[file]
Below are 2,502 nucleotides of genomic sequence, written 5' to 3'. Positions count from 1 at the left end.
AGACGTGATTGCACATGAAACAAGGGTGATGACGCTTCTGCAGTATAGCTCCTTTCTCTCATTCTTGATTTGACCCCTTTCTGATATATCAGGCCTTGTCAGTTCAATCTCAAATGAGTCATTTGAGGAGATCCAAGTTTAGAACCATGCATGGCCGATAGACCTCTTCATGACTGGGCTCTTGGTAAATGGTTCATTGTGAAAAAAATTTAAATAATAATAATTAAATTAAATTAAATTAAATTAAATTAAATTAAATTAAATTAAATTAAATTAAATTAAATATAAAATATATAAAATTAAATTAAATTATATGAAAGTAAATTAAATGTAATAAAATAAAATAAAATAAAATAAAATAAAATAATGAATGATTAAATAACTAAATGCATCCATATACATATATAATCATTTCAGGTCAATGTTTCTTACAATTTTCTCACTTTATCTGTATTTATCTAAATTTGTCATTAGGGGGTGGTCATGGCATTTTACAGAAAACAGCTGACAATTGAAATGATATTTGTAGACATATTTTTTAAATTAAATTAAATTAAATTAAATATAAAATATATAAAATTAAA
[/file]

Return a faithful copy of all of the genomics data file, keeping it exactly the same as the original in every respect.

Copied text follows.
Below are 2,502 nucleotides of genomic sequence, written 5' to 3'. Positions count from 1 at the left end.
AGACGTGATTGCACATGAAACAAGGGTGATGACGCTTCTGCAGTATAGCTCCTTTCTCTCATTCTTGATTTGACCCCTTTCTGATATATCAGGCCTTGTCAGTTCAATCTCAAATGAGTCATTTGAGGAGATCCAAGTTTAGAACCATGCATGGCCGATAGACCTCTTCATGACTGGGCTCTTGGTAAATGGTTCATTGTGAAAAAAATTTAAATAATAATAATTAAATTAAATTAAATTAAATTAAATTAAATTAAATTAAATTAAATTAAATTAAATTAAATATAAAATATATAAAATTAAATTAAATTATATGAAAGTAAATTAAATGTAATAAAATAAAATAAAATAAAATAAAATAAAATAATGAATGATTAAATAACTAAATGCATCCATATACATATATAATCATTTCAGGTCAATGTTTCTTACAATTTTCTCACTTTATCTGTATTTATCTAAATTTGTCATTAGGGGGTGGTCATGGCATTTTACAGAAAACAGCTGACAATTGAAATGATATTTGTAGACATATTTTTTAAATTAAATTAAATTAAATTAAATATAAAATATATAAAATTAAA